Robert “Bob” Josefsberg traces his legal skill set all the way back to his upbringing. As a teenager in Brooklyn he attended Lafayette High School, an institution which, as the Podhurst Orseck senior partner readily discloses, has since closed “because it had the lowest graduation rate and the highest crime rate of any school in New York.” But for all of its faults, Josefsberg maintains the school gave him the most valuable education he ever received.
“I learned more about talking to jurors at Lafayette High School than I did at an Ivy League college and law school,” Josefsberg said, adding many of his childhood friends did not have the means of his peers at Dartmouth College and later, Yale School of Law. He believes his ability to empathize with people regardless of their background or disposition — as well as his lack of a “big vocabulary” — accounts for his decades of success, not only as a trial lawyer, but in his personal life as well.
“I get along with juries because I enjoy talking with them,” Josefsberg said. “That’s also a key to my relationship with my grandkids — I talk on their level.”
Since graduating from Yale Law School in 1962, Josefsberg’s gone on a veritable odyssey as a litigator. Besides his longtime base of Miami, he has worked in Los Angeles and Tallahassee while representing clients ranging from rock stars and high rolling corporate executives to the indigent. Although he’s best known today for his work as a commercial and criminal litigation lawyer, Josefsberg spent an early chapter of his career as an assistant U.S. attorney with the Southern District of Florida and a stint serving as special counsel to then-Gov. Bob Graham.
“As I look at my case list, they’re all people who I want to win for on a personal level, because justice is on our side,” Josefsberg said of his diverse clientele. “I represent a lot of lawyers on bar grievances. I represent law firms when they’re sued, and when I’m court-appointed, I’ll represent anyone.”
But his long list of clients have included international icons, like Jim Morrison of 1960s rock band the Doors. Morrison employed the attorney after he’d been after accused of indecent exposure during a concert at Coconut Grove’s Dinner Key Auditorium in 1969. About five decades later, Josefsberg continues to speak warmly of the late rock star.
“He was a lovely, humorous human being and he was very kind and considerate,” Josefsberg said. “Jim and I had a lot of fun and he behaved for three weeks, which I required [of him.]”
Josefsberg regards the case itself as a fascinating one due in part to the obscenity issues at hand.
“In selecting the jury I was allowed to ask all of them, including nice old ladies, ‘Does the word f**k offend you?,’” Josefsberg said, joking that many potential jurors fell out of their seat.
At 80 years old, Josefsberg’s proclivity for playfulness hasn’t waned. He quips that he went astray while raising his two daughters who entered the legal profession — one of whom is a prosecutor while the other specializes in pro bono work. “One’s on the wrong side, the other one gives it away for free,” he said.
But his daughter’s not alone. Josefsberg has a history of charitable work and pro bono legal representation. In 2010 he was given the Tobias Simon Award, Florida’s highest honor for pro bono work. He’s passionate about providing counsel to disadvantaged children, who he feels are “entitled to a fair break.”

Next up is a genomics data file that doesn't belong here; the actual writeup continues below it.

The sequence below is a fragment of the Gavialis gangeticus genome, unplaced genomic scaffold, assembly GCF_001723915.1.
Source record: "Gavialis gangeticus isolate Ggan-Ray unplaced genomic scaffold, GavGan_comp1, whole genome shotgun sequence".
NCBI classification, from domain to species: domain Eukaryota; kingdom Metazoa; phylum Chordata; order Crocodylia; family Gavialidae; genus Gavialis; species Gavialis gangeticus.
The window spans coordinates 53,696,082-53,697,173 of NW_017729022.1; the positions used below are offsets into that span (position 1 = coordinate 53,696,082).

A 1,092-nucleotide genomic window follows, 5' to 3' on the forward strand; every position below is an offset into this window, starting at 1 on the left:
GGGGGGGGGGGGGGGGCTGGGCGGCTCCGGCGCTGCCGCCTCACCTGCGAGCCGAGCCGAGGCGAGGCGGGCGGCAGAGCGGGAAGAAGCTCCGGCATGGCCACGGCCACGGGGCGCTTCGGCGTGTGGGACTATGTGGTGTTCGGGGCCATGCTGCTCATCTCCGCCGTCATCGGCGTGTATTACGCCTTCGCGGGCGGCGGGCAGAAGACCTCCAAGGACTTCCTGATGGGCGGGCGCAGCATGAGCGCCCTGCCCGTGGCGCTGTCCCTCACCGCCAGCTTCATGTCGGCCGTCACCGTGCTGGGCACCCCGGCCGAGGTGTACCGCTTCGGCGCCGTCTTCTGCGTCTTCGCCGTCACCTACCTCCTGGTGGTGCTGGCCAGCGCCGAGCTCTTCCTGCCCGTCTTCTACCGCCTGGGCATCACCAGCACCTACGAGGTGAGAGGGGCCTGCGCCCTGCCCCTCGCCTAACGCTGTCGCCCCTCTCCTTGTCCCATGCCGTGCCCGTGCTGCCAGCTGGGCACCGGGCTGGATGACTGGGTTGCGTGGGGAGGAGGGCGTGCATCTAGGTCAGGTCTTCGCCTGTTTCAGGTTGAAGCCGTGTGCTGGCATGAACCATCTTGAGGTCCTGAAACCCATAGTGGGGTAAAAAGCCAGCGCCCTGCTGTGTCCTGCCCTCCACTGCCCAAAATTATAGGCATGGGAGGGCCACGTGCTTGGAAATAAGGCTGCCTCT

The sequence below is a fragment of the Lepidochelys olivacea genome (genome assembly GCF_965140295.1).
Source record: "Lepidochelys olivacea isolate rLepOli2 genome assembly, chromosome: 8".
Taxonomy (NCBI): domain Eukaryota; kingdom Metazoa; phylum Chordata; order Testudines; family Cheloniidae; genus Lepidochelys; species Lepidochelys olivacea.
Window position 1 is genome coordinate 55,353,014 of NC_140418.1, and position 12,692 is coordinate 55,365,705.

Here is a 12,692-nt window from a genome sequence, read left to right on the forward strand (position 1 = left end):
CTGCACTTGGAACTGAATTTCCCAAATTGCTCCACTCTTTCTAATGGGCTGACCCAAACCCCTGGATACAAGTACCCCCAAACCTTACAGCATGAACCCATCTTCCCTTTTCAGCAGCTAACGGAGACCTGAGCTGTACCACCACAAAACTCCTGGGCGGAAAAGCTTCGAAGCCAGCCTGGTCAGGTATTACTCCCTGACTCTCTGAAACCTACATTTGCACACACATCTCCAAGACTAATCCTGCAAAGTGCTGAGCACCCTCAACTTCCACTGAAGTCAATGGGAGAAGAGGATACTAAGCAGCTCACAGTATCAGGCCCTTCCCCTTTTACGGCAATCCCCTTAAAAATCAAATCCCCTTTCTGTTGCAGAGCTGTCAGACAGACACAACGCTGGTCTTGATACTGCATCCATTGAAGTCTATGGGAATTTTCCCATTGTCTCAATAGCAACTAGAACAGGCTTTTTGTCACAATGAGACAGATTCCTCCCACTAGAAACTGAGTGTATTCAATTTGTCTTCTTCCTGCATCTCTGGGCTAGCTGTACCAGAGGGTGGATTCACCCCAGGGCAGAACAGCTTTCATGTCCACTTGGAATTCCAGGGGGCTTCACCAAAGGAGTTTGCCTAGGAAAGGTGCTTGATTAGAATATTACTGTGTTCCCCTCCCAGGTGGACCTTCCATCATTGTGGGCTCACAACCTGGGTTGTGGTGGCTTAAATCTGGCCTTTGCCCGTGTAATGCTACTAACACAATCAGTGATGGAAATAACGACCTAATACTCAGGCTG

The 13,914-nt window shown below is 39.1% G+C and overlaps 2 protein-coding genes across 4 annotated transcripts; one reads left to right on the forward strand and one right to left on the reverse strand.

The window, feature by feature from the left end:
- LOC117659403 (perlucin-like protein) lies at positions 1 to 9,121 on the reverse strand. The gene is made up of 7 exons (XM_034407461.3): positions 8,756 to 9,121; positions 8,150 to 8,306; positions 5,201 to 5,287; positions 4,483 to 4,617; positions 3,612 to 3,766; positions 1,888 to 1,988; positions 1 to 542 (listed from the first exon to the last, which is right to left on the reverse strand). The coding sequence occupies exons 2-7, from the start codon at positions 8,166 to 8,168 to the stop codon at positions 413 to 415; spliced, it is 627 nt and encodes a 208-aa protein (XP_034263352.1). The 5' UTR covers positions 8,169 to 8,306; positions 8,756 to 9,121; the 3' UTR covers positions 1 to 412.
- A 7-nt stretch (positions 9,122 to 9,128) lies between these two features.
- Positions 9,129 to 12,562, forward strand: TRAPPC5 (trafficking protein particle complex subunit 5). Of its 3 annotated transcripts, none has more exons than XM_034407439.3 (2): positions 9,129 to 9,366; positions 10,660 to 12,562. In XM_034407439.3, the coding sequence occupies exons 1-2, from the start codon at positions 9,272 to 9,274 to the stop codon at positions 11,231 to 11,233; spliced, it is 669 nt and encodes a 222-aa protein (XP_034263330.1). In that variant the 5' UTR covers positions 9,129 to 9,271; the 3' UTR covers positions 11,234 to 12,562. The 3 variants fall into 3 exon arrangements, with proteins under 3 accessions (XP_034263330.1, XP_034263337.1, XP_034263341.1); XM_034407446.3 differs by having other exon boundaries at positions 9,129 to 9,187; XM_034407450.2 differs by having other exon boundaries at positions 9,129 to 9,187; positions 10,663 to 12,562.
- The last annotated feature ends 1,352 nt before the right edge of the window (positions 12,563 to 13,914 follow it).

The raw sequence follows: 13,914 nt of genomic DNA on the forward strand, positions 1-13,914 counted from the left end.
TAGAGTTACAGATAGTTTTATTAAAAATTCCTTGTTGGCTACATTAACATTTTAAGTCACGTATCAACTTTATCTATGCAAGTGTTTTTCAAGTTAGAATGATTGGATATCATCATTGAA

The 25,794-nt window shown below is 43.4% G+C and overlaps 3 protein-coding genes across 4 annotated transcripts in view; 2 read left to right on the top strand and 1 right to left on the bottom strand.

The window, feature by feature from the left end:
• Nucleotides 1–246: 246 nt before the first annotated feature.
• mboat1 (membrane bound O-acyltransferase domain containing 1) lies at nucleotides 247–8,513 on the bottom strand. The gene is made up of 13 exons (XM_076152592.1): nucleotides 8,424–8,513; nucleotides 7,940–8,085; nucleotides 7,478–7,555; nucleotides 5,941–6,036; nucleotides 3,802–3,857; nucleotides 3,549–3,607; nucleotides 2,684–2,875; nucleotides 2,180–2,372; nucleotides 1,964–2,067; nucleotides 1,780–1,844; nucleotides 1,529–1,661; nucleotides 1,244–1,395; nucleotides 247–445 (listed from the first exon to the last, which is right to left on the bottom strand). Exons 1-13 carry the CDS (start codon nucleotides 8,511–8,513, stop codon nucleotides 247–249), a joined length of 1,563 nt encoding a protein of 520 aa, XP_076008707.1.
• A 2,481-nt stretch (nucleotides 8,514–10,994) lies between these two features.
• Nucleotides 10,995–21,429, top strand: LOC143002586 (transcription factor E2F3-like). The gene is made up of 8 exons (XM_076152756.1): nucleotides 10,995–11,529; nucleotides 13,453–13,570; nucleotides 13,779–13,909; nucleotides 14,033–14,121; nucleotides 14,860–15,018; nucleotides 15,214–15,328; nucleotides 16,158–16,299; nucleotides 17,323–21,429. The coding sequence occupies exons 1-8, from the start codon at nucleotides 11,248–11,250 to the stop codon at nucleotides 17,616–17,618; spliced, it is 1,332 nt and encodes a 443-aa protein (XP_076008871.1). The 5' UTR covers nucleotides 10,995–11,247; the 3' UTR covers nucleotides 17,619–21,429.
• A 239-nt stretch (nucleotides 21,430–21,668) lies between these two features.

“They don’t get everything that that many of the well-off get, but I like to help them when I can. I love those cases,” Josefsberg said. “Afterwards I don’t get any money, but a kid says to me ‘Thank you, you saved my college scholarship. I really appreciate it.’ And to me … that means a lot more than money.”
Reflecting on his career, Josefsberg is thankful he moved to Miami at the urging of his wife, Marlene, who wanted to be close to her family in the city.
“I wanted to go to L.A., my wife wanted to go to Miami,” he said. “We made a chart with all of the details and Los Angeles won. And she said to me, ‘Bob, fair is fair, you won. But when you’re working all day with lovely people, I’m going to be home alone with a baby and no family. And don’t be surprised some nights if you come home and I’m crying.’ At which time, we ripped up the chart and she pushed me into one of the greatest decisions of my life to come here.”
Beyond the idyllic scenery Miami lent as he raised a family of four, Josefsberg considers the city “one of the best around” for litigation.
“This community is a great community,” Josefsberg said. “It’s got its faults and its problems but we have lawyers here I’d match man for man, woman for woman, with any other place in the country. You’ve got tennis courts, you’ve got swimming pools, you’ve got sunshine. … There’s a lot of talent down here, and it’s understood there’s something more important than Wall Street or Washington. … There’s a life.”
Robert “Bob” C. Josefsberg
Born: Sept. 23, 1938, Brooklyn, New York
Children: Amy, Kenny, Karen and David
Education: Dartmouth, B.A., 1959; Yale Law School, J.D., 1962
Experience: Partner, Podhurst Orseck, 1981-present; Counsel to Florida Gov. Bob Graham, 1980; Pearson & Josefsberg, 1967-1980; Special Counsel to the Grand Jury of Dade County, 1966–1967; Nichols Gaither Beckham Colson Spence & Hicks, 1965-1966; Assistant U.S. Attorney, Southern District of Florida, 1963–1965; Bolles & Prunte, 1962